Liam Hoofe reviews WWE #11…
The Boom! Studios WWE series has been fairly consistent in recent months, so it was a shame when last month’s WWE #10 failed to continue their impressive streak, delivering a rather pointless entry into their canon. Thankfully, WWE #11 gets things back on track with an amusing, if not slightly silly outing.
The comics are currently dealing with the most difficult of the three Shield members – Roman Reigns. While the other stories were fairly straightforward to tell, Reigns’ attempts at climbing the mountain were hindered not by his in-ring ability but by an unfortunate suspension for the use of a banned substance. WWE #10 made a bit of a mess of this, keeping Reigns away from the ring and basically giving us an issue where he just sulked about before having a little scrap with Dean Ambrose.
In this issue, Reigns is still moping about, this time in Paris, but he does end up back in the ring through a series of ridiculous circumstances. While throwing his dummy out of the pram, Reigns is confronted by everybody’s favourite superstar, John Cena. This leads to the two of them scrapping all over an arena and ultimately ending up in the ring, giving artist Serg Acuna a chance to show off those delightful square circle based animations of his. While Cena does look a bit questionable, everyone else looks pretty great here and Acuna gets the chance to show off some more of his superstars, with Sasha Banks being a standout. Talking about good artwork, the cover y Dan Mora is also one of the best in recent issues. The story itself is, obviously, ridiculous but it’s fun to read and is a clever way of dragging out Reigns’ suspension.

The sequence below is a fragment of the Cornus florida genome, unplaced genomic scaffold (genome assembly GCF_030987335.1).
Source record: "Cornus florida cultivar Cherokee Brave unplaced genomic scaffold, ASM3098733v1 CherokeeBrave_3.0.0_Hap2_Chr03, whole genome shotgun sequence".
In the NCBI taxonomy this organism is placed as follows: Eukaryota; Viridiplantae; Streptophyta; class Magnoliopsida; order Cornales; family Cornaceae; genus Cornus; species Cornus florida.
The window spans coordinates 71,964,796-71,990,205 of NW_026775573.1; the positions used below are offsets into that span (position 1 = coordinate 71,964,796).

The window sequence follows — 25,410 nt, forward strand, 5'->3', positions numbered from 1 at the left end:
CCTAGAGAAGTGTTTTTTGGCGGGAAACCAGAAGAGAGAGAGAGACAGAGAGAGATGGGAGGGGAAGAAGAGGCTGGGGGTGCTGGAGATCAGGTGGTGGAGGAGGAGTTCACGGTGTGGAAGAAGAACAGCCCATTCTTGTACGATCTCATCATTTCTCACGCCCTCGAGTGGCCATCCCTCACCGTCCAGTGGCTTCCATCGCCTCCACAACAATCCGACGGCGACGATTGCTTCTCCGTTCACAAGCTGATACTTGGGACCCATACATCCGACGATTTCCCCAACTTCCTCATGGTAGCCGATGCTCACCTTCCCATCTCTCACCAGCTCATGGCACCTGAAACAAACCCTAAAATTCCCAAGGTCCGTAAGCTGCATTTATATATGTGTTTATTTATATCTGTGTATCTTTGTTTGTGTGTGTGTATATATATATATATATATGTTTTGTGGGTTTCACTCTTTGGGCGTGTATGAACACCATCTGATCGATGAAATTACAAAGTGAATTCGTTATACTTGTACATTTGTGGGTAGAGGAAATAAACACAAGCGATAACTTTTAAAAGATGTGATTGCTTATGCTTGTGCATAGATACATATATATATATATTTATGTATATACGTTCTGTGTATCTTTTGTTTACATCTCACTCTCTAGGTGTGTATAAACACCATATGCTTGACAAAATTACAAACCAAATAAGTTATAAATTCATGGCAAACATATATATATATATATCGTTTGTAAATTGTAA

The issue’s backup story ‘The Viper’ is a strange little addition to the comic. It’s a two-page piece about Randy Orton wrestling Eric Rowan, of all people. Again, the artwork here by Rodrigo Lorenzo, who worked on the ‘Debut’ story in the recent Survivor Series Special is nice, with Rowan looking pretty impressive and some nice artwork featuring some bulls, but the story itself just seems to have no relevance.
Liam Hoofe is a writer and a teacher living in Madrid, you can follow him on Twitter here @liamhoofe